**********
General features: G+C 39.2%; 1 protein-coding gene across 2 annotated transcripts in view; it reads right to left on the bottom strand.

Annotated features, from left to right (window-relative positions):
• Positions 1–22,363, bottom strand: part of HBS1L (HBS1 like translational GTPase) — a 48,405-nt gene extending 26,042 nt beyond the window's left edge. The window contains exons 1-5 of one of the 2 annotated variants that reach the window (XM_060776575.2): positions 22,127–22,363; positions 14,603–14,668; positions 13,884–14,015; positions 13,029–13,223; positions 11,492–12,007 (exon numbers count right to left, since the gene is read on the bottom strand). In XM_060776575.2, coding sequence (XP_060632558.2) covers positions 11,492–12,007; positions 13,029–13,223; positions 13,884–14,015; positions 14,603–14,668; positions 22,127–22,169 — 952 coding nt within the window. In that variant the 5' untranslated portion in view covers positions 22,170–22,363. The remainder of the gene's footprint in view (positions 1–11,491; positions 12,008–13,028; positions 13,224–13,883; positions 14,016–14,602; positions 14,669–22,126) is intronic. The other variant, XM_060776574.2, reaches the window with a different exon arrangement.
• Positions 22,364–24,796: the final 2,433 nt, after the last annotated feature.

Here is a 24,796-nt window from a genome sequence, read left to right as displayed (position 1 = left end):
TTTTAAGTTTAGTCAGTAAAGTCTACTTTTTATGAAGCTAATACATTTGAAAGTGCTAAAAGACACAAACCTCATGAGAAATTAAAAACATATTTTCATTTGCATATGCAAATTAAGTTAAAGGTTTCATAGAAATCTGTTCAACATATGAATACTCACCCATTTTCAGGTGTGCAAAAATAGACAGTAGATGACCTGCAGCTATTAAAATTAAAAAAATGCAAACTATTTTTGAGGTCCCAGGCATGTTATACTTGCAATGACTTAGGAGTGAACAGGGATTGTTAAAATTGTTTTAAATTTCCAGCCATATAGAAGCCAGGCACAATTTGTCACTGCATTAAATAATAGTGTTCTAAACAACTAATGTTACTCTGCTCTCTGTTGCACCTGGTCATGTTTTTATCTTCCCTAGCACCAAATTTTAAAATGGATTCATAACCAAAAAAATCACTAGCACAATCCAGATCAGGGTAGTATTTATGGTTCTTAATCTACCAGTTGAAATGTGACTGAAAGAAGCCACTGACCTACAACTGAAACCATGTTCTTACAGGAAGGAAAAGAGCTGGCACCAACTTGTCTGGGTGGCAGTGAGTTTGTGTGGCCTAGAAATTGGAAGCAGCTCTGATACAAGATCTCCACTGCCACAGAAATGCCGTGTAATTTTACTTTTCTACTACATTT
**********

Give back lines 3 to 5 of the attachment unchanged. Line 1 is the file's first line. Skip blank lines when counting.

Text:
• Positions 1–22,363, bottom strand: part of HBS1L (HBS1 like translational GTPase) — a 48,405-nt gene extending 26,042 nt beyond the window's left edge. The window contains exons 1-5 of one of the 2 annotated variants that reach the window (XM_060776575.2): positions 22,127–22,363; positions 14,603–14,668; positions 13,884–14,015; positions 13,029–13,223; positions 11,492–12,007 (exon numbers count right to left, since the gene is read on the bottom strand). In XM_060776575.2, coding sequence (XP_060632558.2) covers positions 11,492–12,007; positions 13,029–13,223; positions 13,884–14,015; positions 14,603–14,668; positions 22,127–22,169 — 952 coding nt within the window. In that variant the 5' untranslated portion in view covers positions 22,170–22,363. The remainder of the gene's footprint in view (positions 1–11,491; positions 12,008–13,028; positions 13,224–13,883; positions 14,016–14,602; positions 14,669–22,126) is intronic. The other variant, XM_060776574.2, reaches the window with a different exon arrangement.
• Positions 22,364–24,796: the final 2,433 nt, after the last annotated feature.

Here is a 24,796-nt window from a genome sequence, read left to right as displayed (position 1 = left end):